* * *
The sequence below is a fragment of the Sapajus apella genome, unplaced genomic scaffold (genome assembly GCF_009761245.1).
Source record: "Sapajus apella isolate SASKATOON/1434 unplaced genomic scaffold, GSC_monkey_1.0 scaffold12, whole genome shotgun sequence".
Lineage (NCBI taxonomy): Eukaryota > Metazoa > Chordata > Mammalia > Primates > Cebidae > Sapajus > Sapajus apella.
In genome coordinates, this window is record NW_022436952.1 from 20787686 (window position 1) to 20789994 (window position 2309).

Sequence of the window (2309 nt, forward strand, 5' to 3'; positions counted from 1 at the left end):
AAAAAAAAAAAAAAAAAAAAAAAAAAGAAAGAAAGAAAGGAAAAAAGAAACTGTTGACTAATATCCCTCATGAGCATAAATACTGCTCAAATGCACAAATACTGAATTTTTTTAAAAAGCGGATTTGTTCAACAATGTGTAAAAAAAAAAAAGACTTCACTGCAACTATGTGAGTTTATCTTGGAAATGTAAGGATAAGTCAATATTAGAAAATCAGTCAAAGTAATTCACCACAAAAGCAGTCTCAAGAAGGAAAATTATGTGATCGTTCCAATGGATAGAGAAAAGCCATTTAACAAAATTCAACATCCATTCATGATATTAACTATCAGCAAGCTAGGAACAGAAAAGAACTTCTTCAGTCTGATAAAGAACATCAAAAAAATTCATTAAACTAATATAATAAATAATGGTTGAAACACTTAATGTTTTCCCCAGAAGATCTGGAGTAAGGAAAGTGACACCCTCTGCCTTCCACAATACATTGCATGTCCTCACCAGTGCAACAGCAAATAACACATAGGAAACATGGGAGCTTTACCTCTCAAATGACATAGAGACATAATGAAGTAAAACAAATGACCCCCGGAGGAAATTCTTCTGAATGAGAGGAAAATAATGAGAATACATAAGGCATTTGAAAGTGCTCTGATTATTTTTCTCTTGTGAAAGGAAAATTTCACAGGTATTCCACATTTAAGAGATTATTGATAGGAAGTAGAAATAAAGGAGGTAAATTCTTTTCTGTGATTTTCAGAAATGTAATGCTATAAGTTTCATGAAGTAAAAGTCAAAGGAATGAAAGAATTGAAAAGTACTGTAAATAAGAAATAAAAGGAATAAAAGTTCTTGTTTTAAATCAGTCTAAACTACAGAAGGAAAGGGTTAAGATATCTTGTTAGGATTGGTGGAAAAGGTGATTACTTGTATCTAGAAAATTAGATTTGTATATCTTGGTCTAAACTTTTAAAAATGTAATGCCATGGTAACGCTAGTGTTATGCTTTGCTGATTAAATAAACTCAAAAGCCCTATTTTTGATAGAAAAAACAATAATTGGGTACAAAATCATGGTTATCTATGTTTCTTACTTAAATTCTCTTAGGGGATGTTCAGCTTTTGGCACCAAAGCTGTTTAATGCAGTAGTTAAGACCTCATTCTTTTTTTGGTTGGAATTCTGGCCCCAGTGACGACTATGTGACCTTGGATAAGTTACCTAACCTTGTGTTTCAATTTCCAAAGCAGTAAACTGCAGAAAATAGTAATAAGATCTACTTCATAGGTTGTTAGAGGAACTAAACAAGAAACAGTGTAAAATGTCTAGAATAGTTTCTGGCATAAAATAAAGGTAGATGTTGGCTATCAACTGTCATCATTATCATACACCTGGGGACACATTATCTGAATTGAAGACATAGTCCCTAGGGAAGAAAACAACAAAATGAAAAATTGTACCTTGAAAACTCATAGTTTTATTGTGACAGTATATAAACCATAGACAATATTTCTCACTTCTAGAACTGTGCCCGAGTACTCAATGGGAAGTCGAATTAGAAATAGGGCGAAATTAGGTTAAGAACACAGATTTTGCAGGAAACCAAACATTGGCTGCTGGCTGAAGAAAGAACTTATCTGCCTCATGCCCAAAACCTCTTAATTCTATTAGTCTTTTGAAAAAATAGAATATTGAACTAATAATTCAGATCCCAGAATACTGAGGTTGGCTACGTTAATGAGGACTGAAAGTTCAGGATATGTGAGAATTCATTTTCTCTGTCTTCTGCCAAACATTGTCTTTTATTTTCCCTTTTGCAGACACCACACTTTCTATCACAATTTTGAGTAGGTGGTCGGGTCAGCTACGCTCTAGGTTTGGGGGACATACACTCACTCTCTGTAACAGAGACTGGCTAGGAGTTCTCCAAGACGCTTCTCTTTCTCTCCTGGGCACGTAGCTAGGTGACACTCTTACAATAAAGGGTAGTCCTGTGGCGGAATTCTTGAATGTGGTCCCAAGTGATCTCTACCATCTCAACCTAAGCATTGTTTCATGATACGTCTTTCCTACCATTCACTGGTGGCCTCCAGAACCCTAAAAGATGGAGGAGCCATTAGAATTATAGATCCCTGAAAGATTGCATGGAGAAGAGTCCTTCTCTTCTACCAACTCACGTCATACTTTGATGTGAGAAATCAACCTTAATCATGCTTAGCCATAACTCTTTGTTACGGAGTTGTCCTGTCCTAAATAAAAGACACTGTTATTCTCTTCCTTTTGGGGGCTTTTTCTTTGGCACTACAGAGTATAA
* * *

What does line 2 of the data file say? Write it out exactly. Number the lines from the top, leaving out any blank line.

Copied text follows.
Source record: "Sapajus apella isolate SASKATOON/1434 unplaced genomic scaffold, GSC_monkey_1.0 scaffold12, whole genome shotgun sequence".